Though universally revered, Martin Scorsese is sometimes viewed as an old-fashioned relic as he digs in his heels against changes in contemporary media. Previously, he got lots of nerdy flack for referring to superhero franchise films as “theme parks” rather than “cinema.” And, recently, in an essay on Federico Fellini, Scorsese went off on algorithms and the overuse of the word “content” to describe artistic output. He’s mainly referring to visual media, of course, and how “the art of cinema is being systematically devalued, sidelined, demeaned, and reduced to its lowest common denominator” when we refer to it all as “content.” Here’s Scorsese:
“Content” was used more and more by the people who took over media companies, most of whom knew nothing about the history of the art form, or even cared enough to think that they should. “Content” became a business term for all moving images: a David Lean movie, a cat video, a Super Bowl commercial, a superhero sequel, a series episode. […] … it has created a situation in which everything is presented to the viewer on a level playing field, which sounds democratic but isn’t.
A platform’s reliance on algorithms that can’t separate artistic intention from specious cash grabs exacerbates this perception. There’s so much talk about freeing ourselves from the gatekeepers, but perhaps ‘old-fashioned’ human curation is a gatekeeping we need. Scorsese again:
Curating isn’t undemocratic or “elitist,” a term that is now used so often that it’s become meaningless. It’s an act of generosity—you’re sharing what you love and what has inspired you. Algorithms, by definition, are based on calculations that treat the viewer as a consumer and nothing else.
“Scorsese is right,” tweeted music critic Ted Gioia. “Anyone who refers to film, music, or writing as ‘content’ is simply not a trustworthy custodian of anything of cultural value. Unfortunately, these are the key decision makers in media right now.”
I don’t have too much of a problem with media companies calling the music or movies they stream “content.” It’s like a politician using blatant dog whistle language — at least you know who’s in this for the right reasons and deserving of trust. What’s insidious is when we, as artists, are convinced to start using the word “content” instead of “art” or even “our work.” A musician creates a beautiful song, puts sweat into editing an accompanying video, and then thinks, “here’s some content for YouTube” — that’s distressing.
Language is powerful, and the words we use in our heads change our behaviors. If we start replacing words like “art” with “content” — even just internally — our intentions shift. We start feeding the companies hungry for content. Instead of making music and films for the fans or the human curators, we’re producing content for the algorithms.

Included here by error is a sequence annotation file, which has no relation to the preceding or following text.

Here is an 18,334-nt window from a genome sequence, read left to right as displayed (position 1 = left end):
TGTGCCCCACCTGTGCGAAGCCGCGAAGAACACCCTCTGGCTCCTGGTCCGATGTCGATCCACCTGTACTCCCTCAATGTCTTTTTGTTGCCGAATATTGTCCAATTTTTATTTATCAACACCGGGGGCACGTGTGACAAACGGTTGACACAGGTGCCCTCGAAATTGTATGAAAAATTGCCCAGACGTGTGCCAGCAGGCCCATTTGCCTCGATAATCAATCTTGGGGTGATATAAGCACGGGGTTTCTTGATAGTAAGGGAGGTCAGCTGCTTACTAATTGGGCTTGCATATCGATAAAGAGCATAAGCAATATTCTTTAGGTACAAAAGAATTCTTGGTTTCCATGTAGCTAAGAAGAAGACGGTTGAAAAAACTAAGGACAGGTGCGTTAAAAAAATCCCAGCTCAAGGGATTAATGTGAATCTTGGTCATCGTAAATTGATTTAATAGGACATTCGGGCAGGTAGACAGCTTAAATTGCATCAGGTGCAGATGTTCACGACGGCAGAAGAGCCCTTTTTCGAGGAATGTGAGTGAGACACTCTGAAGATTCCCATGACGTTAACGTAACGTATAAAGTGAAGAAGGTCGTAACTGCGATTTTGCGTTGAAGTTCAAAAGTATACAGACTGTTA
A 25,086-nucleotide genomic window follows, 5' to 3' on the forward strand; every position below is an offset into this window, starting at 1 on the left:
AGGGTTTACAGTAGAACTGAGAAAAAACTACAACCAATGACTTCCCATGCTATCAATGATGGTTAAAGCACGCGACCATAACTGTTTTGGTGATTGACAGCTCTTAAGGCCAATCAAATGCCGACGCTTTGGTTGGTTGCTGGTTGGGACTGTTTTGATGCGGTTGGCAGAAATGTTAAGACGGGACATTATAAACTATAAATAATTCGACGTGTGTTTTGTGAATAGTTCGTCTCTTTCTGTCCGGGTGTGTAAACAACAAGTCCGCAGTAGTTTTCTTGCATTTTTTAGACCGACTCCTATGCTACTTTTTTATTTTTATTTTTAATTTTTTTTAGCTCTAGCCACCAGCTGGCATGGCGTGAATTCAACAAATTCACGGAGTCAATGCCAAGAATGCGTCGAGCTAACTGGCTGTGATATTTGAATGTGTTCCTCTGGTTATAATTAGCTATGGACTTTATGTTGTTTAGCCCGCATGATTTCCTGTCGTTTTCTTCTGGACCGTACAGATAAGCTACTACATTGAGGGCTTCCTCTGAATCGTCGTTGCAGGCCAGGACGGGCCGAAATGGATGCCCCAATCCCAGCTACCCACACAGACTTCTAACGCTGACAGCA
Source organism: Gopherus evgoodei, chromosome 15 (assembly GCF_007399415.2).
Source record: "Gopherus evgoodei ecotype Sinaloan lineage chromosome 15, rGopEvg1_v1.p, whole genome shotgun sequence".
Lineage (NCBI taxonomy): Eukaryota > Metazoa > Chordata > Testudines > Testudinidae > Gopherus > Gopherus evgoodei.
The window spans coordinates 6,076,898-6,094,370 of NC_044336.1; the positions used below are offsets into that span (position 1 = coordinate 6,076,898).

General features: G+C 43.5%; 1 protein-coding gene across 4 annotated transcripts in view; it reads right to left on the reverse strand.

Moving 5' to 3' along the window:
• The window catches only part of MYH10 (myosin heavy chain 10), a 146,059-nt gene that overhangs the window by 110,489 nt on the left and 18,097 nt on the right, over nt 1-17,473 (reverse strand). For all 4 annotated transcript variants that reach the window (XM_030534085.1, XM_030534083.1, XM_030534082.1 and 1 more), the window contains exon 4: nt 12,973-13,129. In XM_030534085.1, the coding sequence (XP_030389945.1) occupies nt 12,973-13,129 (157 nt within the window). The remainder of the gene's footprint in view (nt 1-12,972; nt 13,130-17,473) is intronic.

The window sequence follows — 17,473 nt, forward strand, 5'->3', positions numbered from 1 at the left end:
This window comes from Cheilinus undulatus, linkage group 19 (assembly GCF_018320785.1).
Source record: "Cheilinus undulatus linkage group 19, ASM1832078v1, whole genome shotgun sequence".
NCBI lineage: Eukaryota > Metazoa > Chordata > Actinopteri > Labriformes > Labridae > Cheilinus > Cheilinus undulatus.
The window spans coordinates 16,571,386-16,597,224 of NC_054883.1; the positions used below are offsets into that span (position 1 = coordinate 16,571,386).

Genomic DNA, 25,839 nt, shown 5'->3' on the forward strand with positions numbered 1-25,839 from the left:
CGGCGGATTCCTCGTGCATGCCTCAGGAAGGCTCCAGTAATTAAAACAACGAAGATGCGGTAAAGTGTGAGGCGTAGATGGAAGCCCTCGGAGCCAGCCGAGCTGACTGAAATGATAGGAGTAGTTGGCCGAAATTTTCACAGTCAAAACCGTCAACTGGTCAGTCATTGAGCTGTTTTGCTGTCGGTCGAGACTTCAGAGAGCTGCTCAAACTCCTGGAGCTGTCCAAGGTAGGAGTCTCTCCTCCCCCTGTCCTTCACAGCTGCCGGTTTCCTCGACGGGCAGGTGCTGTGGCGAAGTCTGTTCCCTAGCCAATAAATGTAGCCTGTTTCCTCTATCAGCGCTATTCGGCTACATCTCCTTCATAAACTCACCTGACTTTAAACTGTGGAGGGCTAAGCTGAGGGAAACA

Seth Godin must have read Scorsese’s rant. Soon after the essay’s publication, Seth wrote his own rant on his daily blog:
Publishing to an algorithm is not the same as publishing to an audience. And living in a culture that’s driven by profit-seeking algorithm owners is different as well. Because without curation, who is responsible? Who is guiding the culture? Who pushes the boundaries or raises the standards? […] …we benefit when we realize that the algorithm isn’t rooting for us and quite probably is working against us. The only winning approach is to earn permission and a direct connection with our fans and then act as curators for ideas (and as our own publishers).
Getting back to the power of language, I touched on this topic on the blog a few years ago when I commented on Cherie Hu’s idea that “The word ‘creator’ does more harm than good.” (Cherie’s original essay is offline, but I wholeheartedly recommend her Water & Music platform, where you can find many of her enlightening pieces.) I wrote this in my blog post:
It may seem like semantics, but the way we adopt and use language rewires our thinking. Hu’s point— which I never considered — is that the more we refer to ourselves as ‘creators,’ the easier it is to submit to the notion that our creations are in fealty to others. Notice how the services almost all use ‘creator’ — a sampling of examples Hu points out include YouTube Creators, Facebook for Creators, Spotify’s “Creator Marketing.’ So when a platform sneakily claims ownership of our work we’re desensitized against protest.
“Content” is the same. The language implicates employment, that we’re delivering goods in a fiefdom. Responsibility, leverage, and agency shift to the “content provider.”
Buckle down, folks. Dig in your heels like Martin. You’re artists making art. Don’t let anyone tell you anything else.